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TRI National Analysis

Electric Utilities Mercury Releases in the 2016 TRI National Analysis

Coal and fuel oil contain trace amounts of mercury. When coal or oil is burned by power plants to produce energy, mercury can be emitted to air in the form of stack emissions unless removed by pollution control devices. Examining the trend in mercury emissions shows that the sector’s releases dropped by 46% (68 thousand pounds) since 2006:

 
  • The considerable decrease in mercury releases was driven by an 86% (79 thousand pounds) decrease in mercury air emissions. This drop was offset somewhat by increased releases of mercury to land.

While decreased use of coal to generate electricity does play a role, mercury releases per gigawatt-hour (GWh) of electricity generated dropped even more dramatically.

 
  • Since 2006, net electricity generation from coal decreased by 38%, while the rate of release of mercury to air per GWh of electricity generated from coal dropped 77%.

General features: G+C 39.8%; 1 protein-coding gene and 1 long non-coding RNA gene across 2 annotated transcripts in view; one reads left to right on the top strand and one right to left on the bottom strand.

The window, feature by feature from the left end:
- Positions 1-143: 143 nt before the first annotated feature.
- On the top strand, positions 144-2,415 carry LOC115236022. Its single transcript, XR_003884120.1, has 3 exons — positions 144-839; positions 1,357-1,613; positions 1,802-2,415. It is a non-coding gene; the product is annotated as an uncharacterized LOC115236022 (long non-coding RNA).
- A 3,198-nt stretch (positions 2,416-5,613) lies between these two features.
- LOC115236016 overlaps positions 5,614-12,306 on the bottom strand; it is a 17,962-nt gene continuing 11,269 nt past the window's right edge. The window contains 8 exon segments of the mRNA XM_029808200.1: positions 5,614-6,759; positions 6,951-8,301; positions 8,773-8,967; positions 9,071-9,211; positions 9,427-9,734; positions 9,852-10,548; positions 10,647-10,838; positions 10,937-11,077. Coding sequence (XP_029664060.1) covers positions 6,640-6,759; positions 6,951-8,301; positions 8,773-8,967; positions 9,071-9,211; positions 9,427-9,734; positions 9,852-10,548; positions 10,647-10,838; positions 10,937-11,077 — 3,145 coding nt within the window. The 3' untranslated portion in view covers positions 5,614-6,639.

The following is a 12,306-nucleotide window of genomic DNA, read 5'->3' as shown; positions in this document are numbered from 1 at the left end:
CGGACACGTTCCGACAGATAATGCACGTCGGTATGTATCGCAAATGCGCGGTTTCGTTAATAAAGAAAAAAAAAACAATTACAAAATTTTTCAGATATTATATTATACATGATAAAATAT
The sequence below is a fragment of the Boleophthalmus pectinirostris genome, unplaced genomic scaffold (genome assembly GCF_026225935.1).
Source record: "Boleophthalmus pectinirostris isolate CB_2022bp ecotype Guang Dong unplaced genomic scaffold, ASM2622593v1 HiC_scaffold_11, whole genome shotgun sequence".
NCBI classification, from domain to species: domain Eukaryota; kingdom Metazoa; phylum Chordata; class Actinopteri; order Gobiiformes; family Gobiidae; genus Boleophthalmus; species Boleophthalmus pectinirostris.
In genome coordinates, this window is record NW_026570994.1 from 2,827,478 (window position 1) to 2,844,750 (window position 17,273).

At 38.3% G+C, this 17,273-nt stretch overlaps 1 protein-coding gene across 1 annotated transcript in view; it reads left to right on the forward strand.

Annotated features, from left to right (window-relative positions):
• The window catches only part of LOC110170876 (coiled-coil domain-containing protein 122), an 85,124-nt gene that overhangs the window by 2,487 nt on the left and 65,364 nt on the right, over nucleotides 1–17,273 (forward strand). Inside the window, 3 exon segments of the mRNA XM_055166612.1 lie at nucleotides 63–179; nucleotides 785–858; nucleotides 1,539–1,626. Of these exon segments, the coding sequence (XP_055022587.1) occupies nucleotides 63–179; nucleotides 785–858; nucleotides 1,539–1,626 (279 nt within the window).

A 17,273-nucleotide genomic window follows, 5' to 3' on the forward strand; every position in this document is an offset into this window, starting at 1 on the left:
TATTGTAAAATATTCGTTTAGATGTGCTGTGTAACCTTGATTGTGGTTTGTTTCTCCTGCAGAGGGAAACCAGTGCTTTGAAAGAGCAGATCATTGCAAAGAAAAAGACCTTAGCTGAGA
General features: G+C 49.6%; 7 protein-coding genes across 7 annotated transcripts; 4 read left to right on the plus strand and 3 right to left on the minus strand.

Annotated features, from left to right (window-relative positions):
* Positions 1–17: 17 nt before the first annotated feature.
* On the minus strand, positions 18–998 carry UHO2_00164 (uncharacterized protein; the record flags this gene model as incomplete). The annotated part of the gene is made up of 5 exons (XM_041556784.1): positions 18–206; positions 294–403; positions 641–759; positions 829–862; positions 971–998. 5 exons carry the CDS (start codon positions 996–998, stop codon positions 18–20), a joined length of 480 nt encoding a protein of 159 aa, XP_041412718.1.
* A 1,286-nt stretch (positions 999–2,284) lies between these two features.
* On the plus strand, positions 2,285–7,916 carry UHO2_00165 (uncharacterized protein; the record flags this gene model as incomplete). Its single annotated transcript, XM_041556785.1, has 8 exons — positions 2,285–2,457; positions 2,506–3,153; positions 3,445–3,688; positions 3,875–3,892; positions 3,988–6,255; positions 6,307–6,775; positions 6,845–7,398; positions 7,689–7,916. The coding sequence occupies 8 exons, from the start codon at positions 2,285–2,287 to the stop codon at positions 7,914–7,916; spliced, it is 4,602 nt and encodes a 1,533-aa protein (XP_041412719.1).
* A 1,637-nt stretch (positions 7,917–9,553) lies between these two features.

• In 2016, over three times as much mercury (in coal ash) was disposed of on land compared to mercury released to air. In 2006, the amount of mercury disposed on land was less than half that released to air. This shift in the release trend reflects higher rates of mercury capture and disposal due to improved air emissions controls, such as activated carbon injection systems installed at electric utilities.
  • The recent rise in installations of equipment to control mercury air emissions at coal-fired power plants to meet regulatory requirements is detailed in a data analysis by the U.S. Energy Information Administration.

This page was published in January 2018 and uses the 2016 TRI National Analysis dataset made public in TRI Explorer in October 2017.

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